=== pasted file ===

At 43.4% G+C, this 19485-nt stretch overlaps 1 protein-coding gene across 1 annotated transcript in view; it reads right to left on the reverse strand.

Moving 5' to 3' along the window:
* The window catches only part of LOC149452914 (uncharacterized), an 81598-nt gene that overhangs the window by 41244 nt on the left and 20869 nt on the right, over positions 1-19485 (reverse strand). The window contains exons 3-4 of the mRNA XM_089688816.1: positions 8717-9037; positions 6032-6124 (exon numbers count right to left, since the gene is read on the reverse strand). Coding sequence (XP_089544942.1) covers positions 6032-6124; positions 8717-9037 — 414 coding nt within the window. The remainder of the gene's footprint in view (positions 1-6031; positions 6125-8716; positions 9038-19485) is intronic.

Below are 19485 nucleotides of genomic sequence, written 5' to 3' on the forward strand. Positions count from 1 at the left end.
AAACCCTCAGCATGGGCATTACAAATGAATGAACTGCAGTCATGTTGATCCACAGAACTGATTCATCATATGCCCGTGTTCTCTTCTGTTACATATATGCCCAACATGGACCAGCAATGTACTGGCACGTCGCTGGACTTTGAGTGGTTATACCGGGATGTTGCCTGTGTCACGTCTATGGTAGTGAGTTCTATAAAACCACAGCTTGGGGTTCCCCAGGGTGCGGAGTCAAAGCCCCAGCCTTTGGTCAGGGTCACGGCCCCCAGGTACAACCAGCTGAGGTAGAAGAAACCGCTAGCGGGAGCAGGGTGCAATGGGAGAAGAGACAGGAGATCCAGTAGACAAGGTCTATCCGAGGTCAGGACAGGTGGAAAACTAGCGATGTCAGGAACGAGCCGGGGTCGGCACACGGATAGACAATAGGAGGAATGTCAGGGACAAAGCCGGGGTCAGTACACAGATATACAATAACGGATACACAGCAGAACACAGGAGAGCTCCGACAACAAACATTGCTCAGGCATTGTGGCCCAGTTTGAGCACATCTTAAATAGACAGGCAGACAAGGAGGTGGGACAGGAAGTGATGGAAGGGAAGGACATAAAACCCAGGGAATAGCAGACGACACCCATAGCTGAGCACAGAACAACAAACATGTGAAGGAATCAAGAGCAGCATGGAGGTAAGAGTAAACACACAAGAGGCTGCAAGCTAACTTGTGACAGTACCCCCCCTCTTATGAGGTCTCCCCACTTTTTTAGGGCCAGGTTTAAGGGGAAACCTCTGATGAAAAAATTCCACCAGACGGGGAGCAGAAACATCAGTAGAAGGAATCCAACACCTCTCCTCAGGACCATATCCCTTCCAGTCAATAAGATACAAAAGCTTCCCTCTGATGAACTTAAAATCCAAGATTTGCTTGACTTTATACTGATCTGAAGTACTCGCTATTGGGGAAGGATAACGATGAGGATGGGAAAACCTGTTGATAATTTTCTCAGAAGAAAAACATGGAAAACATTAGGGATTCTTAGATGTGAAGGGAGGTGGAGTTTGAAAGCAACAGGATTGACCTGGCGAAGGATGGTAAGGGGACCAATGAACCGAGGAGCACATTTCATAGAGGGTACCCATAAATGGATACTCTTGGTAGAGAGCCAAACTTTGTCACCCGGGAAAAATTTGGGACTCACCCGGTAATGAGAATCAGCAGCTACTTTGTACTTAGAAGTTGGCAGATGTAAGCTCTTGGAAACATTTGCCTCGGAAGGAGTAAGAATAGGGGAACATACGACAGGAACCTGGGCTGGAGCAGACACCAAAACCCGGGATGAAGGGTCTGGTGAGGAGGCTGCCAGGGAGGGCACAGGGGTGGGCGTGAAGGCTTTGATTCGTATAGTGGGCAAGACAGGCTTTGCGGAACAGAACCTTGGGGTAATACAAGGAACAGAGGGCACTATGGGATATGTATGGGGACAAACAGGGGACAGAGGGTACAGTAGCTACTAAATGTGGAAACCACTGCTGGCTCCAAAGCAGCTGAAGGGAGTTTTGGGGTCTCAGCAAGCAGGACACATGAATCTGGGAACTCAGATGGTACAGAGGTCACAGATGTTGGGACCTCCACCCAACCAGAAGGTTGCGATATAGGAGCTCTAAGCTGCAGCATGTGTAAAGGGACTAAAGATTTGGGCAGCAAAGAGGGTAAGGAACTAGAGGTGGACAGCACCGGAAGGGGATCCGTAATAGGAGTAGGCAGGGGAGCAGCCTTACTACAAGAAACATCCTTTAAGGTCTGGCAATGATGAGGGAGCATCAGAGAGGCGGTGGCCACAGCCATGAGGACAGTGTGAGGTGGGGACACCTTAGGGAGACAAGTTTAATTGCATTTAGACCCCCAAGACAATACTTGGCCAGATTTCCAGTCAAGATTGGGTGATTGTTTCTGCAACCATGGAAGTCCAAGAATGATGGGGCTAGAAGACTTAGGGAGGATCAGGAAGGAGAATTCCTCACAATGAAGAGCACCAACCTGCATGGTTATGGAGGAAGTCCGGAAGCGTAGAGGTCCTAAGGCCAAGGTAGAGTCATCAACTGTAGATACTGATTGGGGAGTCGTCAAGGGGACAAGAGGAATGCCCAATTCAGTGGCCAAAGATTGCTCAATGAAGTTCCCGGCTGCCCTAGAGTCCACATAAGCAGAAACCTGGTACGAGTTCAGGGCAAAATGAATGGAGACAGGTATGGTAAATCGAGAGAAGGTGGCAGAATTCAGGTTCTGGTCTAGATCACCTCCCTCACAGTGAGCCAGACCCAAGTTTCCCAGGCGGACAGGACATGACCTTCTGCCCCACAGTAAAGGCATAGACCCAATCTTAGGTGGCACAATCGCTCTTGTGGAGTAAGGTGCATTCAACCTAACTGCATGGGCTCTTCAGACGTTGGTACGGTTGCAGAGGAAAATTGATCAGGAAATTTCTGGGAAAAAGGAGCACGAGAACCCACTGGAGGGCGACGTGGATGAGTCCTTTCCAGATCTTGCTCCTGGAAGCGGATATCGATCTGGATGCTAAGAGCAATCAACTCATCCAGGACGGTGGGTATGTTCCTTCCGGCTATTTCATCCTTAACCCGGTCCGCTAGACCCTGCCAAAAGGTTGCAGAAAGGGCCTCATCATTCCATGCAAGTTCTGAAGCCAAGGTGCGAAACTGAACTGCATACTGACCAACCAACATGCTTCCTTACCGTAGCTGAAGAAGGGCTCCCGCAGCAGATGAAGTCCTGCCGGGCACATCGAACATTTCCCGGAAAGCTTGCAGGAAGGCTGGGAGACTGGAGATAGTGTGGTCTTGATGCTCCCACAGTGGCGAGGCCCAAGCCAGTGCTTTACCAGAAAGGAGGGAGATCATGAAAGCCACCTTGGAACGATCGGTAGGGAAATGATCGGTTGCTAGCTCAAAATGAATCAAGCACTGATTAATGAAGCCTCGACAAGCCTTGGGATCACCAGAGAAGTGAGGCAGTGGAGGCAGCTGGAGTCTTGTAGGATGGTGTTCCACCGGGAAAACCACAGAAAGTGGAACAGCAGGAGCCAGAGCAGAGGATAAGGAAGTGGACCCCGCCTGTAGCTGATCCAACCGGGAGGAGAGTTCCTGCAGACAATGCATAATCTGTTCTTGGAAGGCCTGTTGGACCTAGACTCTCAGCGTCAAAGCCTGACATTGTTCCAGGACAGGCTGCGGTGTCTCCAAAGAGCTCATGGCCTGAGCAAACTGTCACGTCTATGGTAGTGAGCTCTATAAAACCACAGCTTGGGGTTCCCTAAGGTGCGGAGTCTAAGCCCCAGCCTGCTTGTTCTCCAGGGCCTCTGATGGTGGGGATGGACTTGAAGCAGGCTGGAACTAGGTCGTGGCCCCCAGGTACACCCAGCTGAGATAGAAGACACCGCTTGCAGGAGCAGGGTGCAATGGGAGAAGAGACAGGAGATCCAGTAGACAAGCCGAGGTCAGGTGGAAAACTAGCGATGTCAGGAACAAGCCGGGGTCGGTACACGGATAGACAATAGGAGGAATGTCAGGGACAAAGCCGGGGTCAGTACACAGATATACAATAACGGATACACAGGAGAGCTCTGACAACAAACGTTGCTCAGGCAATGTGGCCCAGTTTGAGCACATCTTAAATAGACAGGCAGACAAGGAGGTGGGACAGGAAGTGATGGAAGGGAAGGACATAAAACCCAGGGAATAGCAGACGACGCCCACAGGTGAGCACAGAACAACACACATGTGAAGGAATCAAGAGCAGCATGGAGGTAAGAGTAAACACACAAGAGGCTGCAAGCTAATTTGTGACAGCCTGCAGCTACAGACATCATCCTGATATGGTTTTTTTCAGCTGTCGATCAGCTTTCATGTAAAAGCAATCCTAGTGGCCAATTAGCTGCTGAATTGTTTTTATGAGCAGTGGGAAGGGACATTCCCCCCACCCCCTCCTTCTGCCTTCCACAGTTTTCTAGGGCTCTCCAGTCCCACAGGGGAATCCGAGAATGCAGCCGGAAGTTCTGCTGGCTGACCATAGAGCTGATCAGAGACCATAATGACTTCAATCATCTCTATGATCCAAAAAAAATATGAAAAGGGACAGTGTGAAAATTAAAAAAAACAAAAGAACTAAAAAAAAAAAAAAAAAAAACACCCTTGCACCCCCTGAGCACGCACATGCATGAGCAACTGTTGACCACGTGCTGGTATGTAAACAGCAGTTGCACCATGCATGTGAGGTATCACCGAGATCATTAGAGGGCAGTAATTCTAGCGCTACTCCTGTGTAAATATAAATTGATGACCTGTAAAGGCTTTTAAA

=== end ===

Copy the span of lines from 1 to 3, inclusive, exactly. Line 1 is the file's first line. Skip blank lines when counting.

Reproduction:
At 43.4% G+C, this 19485-nt stretch overlaps 1 protein-coding gene across 1 annotated transcript in view; it reads right to left on the reverse strand.

Moving 5' to 3' along the window:
* The window catches only part of LOC149452914 (uncharacterized), an 81598-nt gene that overhangs the window by 41244 nt on the left and 20869 nt on the right, over positions 1-19485 (reverse strand). The window contains exons 3-4 of the mRNA XM_089688816.1: positions 8717-9037; positions 6032-6124 (exon numbers count right to left, since the gene is read on the reverse strand). Coding sequence (XP_089544942.1) covers positions 6032-6124; positions 8717-9037 — 414 coding nt within the window. The remainder of the gene's footprint in view (positions 1-6031; positions 6125-8716; positions 9038-19485) is intronic.